Insurers today called for disease claims such as for noise-induced hearing loss (NIHL) to be subject to fixed fees amidst warnings that injured people are being failed by the current system.
The Association of British Insurers said the increasing number of hearing loss claims is adding to insurance premiums and holding up the progress of genuine claims.
In a report on what it called the ‘new whiplash’, the ABI said less than one-fifth of the 200,000 NIHL claims submitted since 2012 have been eligible for compensation.
The association says the number of claims has soared as displaced personal injury solicitors attempt to find new work. Its statistics show that the number of new claims rose from 50,000 in 2012 - the year before lower fees were imposed on whiplash claims - to more than 80,000 in 2013.
The report also showed that in 2014 new claims fell back to 70,000.
Nevertheless, insurers have begun lobbying efforts to impose the same conditions on disease claims as on personal injury claims.
The ABI called on the government to extend the fixed-costs regime outside the current claims portal to disease claims – which would capture NIHL. Insurers also want to amend the pre-action protocol to enable multi-defendant disease claims to be settled through the portal.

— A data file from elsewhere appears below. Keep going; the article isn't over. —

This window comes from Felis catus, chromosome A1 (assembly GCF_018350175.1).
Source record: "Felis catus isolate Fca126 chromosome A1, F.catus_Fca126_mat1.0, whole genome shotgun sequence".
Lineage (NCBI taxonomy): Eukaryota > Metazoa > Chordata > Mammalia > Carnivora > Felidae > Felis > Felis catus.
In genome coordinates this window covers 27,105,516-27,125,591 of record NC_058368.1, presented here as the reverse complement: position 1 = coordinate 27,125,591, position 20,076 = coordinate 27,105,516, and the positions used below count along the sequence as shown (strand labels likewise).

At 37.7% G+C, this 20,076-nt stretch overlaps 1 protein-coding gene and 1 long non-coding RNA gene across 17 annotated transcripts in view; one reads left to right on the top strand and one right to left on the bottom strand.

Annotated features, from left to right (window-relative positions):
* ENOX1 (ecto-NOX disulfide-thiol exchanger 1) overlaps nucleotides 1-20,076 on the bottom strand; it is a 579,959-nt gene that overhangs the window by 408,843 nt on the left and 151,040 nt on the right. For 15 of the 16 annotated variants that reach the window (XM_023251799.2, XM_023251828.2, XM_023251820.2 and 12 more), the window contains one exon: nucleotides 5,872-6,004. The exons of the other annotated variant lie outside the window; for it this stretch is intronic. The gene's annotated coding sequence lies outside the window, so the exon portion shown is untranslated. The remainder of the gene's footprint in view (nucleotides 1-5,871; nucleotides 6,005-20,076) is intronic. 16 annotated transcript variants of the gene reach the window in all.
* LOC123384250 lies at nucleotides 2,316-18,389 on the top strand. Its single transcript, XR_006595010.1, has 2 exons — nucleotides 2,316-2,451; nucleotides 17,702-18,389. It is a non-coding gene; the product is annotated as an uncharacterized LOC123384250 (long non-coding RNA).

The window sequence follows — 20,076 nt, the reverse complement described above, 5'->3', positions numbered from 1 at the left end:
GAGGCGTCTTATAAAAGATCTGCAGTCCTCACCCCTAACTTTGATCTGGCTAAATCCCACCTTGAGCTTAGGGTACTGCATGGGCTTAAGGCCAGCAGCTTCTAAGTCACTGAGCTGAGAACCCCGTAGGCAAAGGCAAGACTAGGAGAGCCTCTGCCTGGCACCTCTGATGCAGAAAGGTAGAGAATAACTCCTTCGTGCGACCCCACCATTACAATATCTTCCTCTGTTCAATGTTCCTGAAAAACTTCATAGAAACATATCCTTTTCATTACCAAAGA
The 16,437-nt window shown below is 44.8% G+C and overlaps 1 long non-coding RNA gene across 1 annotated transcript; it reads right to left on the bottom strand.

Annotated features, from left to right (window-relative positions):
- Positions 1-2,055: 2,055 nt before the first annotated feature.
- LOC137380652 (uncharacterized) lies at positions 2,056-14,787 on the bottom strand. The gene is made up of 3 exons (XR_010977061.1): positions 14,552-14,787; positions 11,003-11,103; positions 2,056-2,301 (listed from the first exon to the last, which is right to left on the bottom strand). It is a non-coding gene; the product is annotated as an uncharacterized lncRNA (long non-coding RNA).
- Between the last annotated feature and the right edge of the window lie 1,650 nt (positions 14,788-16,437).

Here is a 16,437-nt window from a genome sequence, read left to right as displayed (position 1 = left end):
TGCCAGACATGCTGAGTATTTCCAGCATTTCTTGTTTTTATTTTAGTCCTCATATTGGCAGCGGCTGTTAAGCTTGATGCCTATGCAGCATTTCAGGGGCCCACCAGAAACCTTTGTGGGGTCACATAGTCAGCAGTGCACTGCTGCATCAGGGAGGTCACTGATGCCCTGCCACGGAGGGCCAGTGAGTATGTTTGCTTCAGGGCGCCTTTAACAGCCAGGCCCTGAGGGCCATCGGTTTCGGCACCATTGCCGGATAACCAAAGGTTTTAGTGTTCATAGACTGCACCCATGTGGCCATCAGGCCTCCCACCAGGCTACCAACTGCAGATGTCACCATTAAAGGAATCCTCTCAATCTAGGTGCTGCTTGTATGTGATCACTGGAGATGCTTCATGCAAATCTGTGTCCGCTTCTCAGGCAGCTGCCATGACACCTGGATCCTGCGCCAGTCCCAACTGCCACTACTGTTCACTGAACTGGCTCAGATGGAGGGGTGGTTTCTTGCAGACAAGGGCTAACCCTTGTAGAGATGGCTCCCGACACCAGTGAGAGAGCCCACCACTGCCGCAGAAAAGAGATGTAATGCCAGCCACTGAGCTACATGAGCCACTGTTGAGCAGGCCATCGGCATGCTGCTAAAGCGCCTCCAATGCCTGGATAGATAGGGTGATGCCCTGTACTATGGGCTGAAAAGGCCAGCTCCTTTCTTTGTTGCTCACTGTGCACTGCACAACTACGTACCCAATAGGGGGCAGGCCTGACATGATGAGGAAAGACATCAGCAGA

Finally, it said the government should consider extending the MedCo system of independent whiplash diagnosis panels created this year to claims for NIHL.
James Dalton (pictured), ABI director of general insurance policy, said claims for hearing loss should be falling as health and safety measures improve.
‘The recent spike in claims can only be a result of claimant lawyers spotting the potential to earn sizeable fees from these cases after their sky-high earnings from whiplash claims were reduced,’ he said. ‘The claimant lawyers and claims management firms are intent on exploiting the new source of income which deafness claims represent, irrespective of whether the claims they put forward are genuine.’
The ABI has been joined in its call by the representative body for defendant solicitors, the Forum of Insurance Lawyers (FOIL). Its president Nick Parsons said the proposed reforms were ‘sensible, balanced recommendations’ to move the handling of NIHL claims to a more proportionate regime.
He added: ‘FOIL supports the ABI initiative to ensure that, whilst genuine claims for NIHL are dealt with promptly, the current volume of unjustified and poor-quality claims is tackled effectively, to reduce the huge cost and waste of resource these claims absorb.’
The ABI claims that for every pound paid in compensation to the successful claimant, £3 is paid to their lawyers.